When developing plugins, to avoid using a prefix for all functions and variables, it is common to use a wrapper for the plugin code. I have seen in many places the practice of using a class and I want to compare that to simply using a function as a wrapper.

A. Class wrapper

class Nice_Plugin {
    var $plugin_dir = plugin_dir_url(__FILE__);

    function __contruct() {
        is_admin() ? $this->build_admin() : $this->build_public();
    function build_admin() {
        register_activation_hook(__FILE__, array($this, 'activate'));
        register_deactivation_hook(__FILE__, array($this, 'deactivate'));
        register_uninstall_hook(__FILE__, array($this, 'uninstall'));
    function build_public() {
        add_action('wp_enqueue_scripts', array($this, 'add_scripts'));
        add_action('wp_footer', array($this, 'add_html'));
    public function activate() {}
    public function deactivate() {}
    public function uninstall() {}
    public function add_scripts() {}
    public function add_html() {}
new Nice_Plugin();

B. Function wrapper

function nice_plugin() {
    $plugin_dir = plugin_dir_url(__FILE__);

    is_admin() ? build_admin() : build_public();

    function build_admin() {
        register_activation_hook(__FILE__, 'activate');
        register_deactivation_hook(__FILE__, 'deactivate');
        register_uninstall_hook(__FILE__, 'uninstall');
    function build_public() {
        add_action('wp_enqueue_scripts', 'add_scripts');
        add_action('wp_footer', 'add_html');
    function activate() {}
    function deactivate() {}
    function uninstall() {}
    function add_scripts() {}
    function add_html() {}

I have tested both of these and they work well.

(I want to point out that I am starting to learn about WP development and the structure that I presented here although good for the current needs of my project may need to change for a more complex project. That is why I am asking here for information from people with more experience about what may lie ahead and what would be a better practice to have.)

Although I like classes and OOP, I am leaning towards method B for the following reasons:

  • I think it should be as simple as possible and given two similar solutions, the simpler one is better. If there is no good reason to define a class and create an object, then simply using a function as a wrapper seems better.
  • I have read that themes are mostly procedural based and not class based and the same about WordPress core. I don't like the idea of using classes mostly for plugins alone.


  1. Are the above practices both valid?
  2. Is using a class inherently better?

Extra question:

  1. There is something I don't get about case B: how does the hook get the scope of the target function if you only pass it the string name?

For example, if you are in the global scope:

function niceplugin_add_scripts() {}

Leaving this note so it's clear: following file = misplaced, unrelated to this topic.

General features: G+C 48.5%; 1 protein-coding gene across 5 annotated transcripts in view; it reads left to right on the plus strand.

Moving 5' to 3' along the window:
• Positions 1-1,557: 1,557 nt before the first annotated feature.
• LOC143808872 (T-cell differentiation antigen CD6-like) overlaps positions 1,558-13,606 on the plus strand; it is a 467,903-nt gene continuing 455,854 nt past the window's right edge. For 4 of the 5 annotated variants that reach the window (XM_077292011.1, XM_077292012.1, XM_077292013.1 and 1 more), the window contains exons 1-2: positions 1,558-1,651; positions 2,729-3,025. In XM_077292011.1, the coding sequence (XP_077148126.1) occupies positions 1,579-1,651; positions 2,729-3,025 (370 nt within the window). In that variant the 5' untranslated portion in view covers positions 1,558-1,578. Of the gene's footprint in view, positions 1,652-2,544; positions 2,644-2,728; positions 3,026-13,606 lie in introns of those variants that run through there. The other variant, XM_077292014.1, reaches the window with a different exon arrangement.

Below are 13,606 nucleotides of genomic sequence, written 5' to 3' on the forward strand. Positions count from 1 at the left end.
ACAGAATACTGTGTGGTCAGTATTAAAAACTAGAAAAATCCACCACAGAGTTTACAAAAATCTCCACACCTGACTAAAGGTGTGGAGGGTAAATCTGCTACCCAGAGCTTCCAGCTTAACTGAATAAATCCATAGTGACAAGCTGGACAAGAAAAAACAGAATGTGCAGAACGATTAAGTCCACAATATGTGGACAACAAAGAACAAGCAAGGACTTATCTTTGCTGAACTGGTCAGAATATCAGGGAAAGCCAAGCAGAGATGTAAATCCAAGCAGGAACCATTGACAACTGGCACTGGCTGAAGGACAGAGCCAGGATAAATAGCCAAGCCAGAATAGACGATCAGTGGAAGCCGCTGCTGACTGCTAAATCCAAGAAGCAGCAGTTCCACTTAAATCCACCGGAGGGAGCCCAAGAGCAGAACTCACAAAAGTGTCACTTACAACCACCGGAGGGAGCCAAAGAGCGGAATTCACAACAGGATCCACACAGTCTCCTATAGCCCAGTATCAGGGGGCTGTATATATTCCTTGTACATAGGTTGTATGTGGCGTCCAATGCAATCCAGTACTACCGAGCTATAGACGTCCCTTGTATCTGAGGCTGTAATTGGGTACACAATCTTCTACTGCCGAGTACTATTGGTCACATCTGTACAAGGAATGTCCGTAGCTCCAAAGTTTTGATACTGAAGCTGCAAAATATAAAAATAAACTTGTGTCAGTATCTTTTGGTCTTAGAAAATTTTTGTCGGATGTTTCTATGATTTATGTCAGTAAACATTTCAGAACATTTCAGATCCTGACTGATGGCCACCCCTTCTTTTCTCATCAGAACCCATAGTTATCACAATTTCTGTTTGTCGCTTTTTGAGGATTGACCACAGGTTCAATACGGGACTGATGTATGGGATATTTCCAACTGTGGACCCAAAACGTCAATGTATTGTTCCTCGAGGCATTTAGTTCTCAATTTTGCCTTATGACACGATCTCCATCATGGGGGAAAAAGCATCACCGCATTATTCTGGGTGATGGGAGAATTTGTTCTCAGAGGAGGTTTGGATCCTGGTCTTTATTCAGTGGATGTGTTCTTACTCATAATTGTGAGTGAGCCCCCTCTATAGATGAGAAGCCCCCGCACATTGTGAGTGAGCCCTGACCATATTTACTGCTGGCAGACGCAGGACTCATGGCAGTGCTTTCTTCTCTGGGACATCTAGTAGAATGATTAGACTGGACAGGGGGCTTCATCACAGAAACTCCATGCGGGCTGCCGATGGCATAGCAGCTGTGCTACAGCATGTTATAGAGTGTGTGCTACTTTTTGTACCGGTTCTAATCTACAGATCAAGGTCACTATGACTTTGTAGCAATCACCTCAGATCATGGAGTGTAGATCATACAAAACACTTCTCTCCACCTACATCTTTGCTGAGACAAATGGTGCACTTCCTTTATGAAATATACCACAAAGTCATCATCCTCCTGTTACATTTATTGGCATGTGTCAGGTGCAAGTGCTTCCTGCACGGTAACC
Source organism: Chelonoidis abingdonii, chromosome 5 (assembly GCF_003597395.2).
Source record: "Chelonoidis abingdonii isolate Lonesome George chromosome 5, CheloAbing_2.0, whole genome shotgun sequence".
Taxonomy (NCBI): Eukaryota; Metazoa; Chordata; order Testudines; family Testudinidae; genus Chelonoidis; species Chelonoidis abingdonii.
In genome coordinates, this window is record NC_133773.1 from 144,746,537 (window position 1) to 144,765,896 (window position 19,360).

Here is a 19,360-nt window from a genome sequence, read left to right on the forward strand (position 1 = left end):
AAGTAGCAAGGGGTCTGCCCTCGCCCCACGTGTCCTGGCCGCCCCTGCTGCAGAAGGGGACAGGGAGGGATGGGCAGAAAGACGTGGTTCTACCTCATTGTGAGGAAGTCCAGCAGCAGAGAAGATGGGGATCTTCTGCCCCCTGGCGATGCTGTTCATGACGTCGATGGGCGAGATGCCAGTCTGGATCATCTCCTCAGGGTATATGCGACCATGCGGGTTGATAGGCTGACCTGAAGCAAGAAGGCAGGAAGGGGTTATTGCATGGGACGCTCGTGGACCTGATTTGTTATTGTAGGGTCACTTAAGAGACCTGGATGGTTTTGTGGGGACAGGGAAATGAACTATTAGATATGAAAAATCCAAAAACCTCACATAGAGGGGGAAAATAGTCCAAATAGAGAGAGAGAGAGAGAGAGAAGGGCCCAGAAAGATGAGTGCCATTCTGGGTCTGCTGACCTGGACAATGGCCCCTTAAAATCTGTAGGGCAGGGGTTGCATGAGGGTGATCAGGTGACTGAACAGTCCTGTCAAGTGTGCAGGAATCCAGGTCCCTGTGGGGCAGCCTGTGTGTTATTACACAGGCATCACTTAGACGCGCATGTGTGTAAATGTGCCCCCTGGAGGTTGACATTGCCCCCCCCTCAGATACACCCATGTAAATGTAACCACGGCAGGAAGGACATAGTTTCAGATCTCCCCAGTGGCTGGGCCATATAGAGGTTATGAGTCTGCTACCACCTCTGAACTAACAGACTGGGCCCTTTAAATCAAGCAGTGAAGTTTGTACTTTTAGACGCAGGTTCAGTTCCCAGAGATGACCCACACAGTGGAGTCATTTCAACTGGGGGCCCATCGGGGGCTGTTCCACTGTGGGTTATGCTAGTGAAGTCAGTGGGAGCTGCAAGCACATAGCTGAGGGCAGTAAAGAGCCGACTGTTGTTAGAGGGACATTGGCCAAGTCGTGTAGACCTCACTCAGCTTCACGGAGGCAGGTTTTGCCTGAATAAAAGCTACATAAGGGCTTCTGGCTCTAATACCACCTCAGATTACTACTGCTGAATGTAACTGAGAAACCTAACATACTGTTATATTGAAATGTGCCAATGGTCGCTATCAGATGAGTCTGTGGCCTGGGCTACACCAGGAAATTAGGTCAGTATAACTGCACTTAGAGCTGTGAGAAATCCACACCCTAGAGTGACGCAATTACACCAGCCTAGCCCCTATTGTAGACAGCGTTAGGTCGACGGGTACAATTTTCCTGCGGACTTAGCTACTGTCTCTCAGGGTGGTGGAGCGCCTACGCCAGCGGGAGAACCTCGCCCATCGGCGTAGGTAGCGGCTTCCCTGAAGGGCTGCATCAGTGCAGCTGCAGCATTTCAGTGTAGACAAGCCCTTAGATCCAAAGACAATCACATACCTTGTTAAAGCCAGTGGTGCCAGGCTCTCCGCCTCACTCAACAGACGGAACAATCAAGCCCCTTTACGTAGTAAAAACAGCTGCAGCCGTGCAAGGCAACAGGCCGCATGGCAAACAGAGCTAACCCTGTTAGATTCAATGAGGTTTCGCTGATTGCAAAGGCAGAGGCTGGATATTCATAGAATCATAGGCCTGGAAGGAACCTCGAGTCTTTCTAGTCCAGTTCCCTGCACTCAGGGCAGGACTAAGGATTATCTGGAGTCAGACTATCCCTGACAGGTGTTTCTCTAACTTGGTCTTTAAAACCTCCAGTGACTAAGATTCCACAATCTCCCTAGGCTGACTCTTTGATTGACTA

add_action('wp_enqueue_scripts', 'niceplugin_add_scripts');

In this case, I presume that the string name is used to call the function from the global scope.

But when the function that you pass is located in the scope of the "nice_plugin" function, how is it accessible? How is the scope passed too?

function nice_plugin() {
    function add_scripts() {}
    add_action('wp_enqueue_scripts', 'add_scripts');

I tested this and I was surprised when I saw it works.

1 Answer 1


Are the above practices both valid?

I've never seen anyone use method B. Functions declared inside functions still need to be unique. Therefore, just because they are declared inside another function does not guarantee that there won't be a name conflict. As far as I can tell, there is no useful purpose in doing this.

Is using a class inherently better?

Yes. Using a class is better. Then you can name the methods whatever you want in the class. Better yet, use namespaces. Then you can use classes as they were intended instead of as pseudo-namespaces.

There is something I don't get about case B: how does the hook get the scope of the target function if you only pass it the string name?

You don't just pass the string. You pass an array:

Static method: [ 'MyClass', 'MyMethod' ]

Non-static method: [ new MyClass(), 'MyMethod' ]

If you use namespaces (as you should), it would be:

Static method: [ '\MyNamespace\MyClass', 'MyMethod' ]

Non-static method: [ new \MyNamespace\MyClass(), 'MyMethod' ]

As an example, suppose we have a file named class-stackexchange-example.php that contains a class called example in the StackExchange namespace as so:

namespace StackExchange;

class example {
  public function register() {
    //* Do something awesome

Now suppose that our main plugin file ( stackexchange-example.php ) wants to hook into the register method on the admin_init hook. To do that we'd add the following to our stackexchange-example.php file:

add_action( 'admin_init', [ new \StackExchange\sample(), 'register' ] );

Assuming you include the required PHP file correctly, this will now call the register method of the sample class in the StackExchange namespace on the admin_init hook.

Namespaces were introduced in PHP 5.3. Unless you have a need to support 5.2, I'd encourage you to use them in new projects.

  • Functions defined within "nice_plugin" are accessible outside the function? I did not know PHP functioned that way.
    – AncientRo
    Commented Feb 3, 2017 at 23:48
  • As long as the "nice_plugin" function is called before trying to call function inside the "nice_plugin" function then they are available in the global namespace. Otherwise they won't have been defined yet and PHP will throw an error. Commented Feb 3, 2017 at 23:52

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